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GeoHazards, Volume 2, Issue 1 (March 2021) – 1 article

Cover Story (view full-size image): The Popocatépetl volcano is one of the most important landmarks for the more than 40 million people that inhabit the center of Mexico. This view—obtained on the 6th of March 2019, from San Pedro Tlalmimiulpan—is a reminder of how powerful the forces of nature are. Even today, local traditions embrace ancient rituals and practices representing human respect towards the volcano’s destructive potential, associated with a strong spiritual entity. It is well known that volcanic activity can immediately impact vast and dense habited regions. Therefore, the proactive determination of the effects that a volcanic event can have is a valuable approach for mitigating their potential consequences in terms of human lives and economic losses. View this paper
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Article
Towards a Semi-Quantitative Approach for Assessing Evacuation Scenarios in the Context of Popocatépetl Volcano, México—The Case of San Pedro Tlalmimilulpan
GeoHazards 2021, 2(1), 1-16; https://0-doi-org.brum.beds.ac.uk/10.3390/geohazards2010001 - 25 Jan 2021
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Abstract
Volcanic exposure implies multiple hazards for human settlements. The identification of the potential hazards that volcanic activity can entail is a challenge requiring assessing the specific situations that a determined place would face. Popocatépetl, a volcano in the centre of México, represents a [...] Read more.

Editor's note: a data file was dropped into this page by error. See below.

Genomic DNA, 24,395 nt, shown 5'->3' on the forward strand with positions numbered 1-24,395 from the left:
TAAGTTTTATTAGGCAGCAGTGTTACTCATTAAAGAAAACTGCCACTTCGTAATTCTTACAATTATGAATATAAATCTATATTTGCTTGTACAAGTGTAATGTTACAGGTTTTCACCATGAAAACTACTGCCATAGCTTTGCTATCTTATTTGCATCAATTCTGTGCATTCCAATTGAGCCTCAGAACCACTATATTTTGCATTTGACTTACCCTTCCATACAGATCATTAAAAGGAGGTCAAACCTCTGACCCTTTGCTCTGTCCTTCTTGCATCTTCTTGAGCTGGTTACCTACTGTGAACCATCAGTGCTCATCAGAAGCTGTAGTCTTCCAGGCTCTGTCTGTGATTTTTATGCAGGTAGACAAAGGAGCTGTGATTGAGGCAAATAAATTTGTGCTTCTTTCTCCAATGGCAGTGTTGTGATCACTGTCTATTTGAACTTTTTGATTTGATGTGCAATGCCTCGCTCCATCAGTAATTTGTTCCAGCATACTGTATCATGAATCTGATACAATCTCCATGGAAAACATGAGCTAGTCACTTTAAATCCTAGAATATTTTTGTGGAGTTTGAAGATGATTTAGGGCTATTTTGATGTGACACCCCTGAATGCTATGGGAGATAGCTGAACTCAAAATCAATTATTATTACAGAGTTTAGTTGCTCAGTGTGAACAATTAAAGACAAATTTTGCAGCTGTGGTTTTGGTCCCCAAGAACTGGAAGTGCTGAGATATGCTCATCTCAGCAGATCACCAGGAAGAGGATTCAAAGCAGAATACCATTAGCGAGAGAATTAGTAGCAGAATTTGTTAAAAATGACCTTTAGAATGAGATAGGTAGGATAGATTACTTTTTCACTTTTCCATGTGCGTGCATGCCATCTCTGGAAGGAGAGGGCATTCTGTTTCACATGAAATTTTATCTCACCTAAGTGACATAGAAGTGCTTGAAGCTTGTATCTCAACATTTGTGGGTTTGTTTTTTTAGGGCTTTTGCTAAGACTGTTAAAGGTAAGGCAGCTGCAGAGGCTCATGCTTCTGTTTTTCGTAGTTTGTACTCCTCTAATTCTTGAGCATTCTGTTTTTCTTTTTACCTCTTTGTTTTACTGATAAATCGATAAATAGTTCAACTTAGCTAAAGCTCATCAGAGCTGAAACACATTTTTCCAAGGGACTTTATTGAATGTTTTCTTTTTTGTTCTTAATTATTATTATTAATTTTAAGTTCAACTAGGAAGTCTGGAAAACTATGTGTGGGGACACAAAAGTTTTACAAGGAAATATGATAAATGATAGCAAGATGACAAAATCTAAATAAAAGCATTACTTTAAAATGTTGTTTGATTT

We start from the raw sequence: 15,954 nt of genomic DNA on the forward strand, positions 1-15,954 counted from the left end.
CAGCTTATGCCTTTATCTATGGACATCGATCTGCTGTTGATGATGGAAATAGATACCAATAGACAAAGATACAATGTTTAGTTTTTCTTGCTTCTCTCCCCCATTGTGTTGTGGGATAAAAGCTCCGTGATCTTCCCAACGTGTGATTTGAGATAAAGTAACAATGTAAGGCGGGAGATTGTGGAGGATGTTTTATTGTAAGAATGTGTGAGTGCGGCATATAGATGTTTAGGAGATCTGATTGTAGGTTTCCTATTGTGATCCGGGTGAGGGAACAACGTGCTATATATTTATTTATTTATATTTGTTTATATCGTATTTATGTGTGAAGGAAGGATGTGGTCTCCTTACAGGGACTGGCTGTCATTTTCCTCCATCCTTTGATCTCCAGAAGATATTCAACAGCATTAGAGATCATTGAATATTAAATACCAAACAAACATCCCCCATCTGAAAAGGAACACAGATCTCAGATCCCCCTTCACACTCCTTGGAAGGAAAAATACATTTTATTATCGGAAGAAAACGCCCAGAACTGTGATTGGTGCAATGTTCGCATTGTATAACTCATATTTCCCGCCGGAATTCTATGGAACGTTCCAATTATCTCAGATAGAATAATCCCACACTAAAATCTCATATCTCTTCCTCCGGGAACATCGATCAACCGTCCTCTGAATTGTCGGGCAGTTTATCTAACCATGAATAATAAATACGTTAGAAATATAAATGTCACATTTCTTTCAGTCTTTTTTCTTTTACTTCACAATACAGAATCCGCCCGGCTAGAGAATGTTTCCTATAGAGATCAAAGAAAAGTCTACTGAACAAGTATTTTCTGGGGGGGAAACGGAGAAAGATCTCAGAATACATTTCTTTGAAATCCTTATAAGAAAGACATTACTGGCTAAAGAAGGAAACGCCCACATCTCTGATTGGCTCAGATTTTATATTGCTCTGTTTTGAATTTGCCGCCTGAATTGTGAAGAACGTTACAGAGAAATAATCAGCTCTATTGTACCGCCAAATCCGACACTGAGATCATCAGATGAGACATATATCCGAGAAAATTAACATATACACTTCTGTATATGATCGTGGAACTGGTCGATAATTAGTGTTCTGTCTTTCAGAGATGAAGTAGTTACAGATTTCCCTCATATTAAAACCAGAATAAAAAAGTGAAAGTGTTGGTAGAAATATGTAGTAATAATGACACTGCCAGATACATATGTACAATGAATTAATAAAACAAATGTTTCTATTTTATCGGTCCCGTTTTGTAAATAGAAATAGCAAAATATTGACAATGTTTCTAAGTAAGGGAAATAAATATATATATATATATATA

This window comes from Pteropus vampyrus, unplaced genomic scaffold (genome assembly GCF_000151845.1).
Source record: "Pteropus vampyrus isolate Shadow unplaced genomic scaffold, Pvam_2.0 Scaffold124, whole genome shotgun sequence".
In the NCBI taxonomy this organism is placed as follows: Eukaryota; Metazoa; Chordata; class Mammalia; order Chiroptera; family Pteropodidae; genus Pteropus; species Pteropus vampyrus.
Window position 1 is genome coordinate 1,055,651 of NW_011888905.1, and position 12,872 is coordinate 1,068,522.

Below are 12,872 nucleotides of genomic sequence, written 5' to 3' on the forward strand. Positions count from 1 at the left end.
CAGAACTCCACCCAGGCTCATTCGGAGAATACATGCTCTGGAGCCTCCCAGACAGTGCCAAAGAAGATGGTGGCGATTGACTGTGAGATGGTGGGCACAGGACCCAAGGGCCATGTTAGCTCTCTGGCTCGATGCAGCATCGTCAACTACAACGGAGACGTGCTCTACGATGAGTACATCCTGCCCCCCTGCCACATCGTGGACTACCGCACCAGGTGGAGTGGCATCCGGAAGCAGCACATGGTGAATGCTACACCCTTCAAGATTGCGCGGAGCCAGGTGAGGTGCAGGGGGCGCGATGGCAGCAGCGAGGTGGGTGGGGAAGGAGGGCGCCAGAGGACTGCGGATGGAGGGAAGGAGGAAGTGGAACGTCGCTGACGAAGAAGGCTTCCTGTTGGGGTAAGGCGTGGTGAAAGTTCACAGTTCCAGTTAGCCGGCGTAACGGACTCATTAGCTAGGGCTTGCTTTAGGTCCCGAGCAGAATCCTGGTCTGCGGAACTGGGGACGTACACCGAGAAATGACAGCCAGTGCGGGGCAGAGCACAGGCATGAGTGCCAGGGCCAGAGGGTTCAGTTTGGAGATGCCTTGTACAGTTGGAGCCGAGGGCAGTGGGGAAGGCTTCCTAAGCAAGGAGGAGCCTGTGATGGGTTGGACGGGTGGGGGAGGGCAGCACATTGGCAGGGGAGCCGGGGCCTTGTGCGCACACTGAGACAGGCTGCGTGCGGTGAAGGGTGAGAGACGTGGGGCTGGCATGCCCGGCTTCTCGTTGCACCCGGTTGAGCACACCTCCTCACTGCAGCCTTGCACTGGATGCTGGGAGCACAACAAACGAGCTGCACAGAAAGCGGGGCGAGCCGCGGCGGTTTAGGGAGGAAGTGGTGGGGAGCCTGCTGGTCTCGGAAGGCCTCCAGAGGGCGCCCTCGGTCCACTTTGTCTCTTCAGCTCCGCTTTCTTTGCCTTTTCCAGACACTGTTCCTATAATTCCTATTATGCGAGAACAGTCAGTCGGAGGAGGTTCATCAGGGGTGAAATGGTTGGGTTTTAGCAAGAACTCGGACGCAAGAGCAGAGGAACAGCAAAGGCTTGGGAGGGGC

Volcanic exposure implies multiple hazards for human settlements. The identification of the potential hazards that volcanic activity can entail is a challenge requiring assessing the specific situations that a determined place would face. Popocatépetl, a volcano in the centre of México, represents a significant hazard source, and it is located within a densely populated region with more than 20 million people. Despite the existence of a colour-based volcano alert level system for the current activity of the volcano, it is relevant to assess which local scenarios are more likely depending on numerous variables, namely, related to the distance from the volcano. A semi-quantitative analysis was carried out based on existing hazard maps and considering the probability of occurrence of volcanic explosivity, taking the settlement of San Pedro Tlalmimilulpan as a case study. This analysis led to a hierarchised rank of hazards, providing a basis for analysing multiple scenarios through failure mode and event analysis, failure tree analysis and event tree analysis. This process facilitates the contextualisation of the multiple challenges and potential chains of events that emergency actions, namely, emergency evacuations, would face. The analysis of the critical paths can help to identify critical aspects that could hinder the post-event response. Full article
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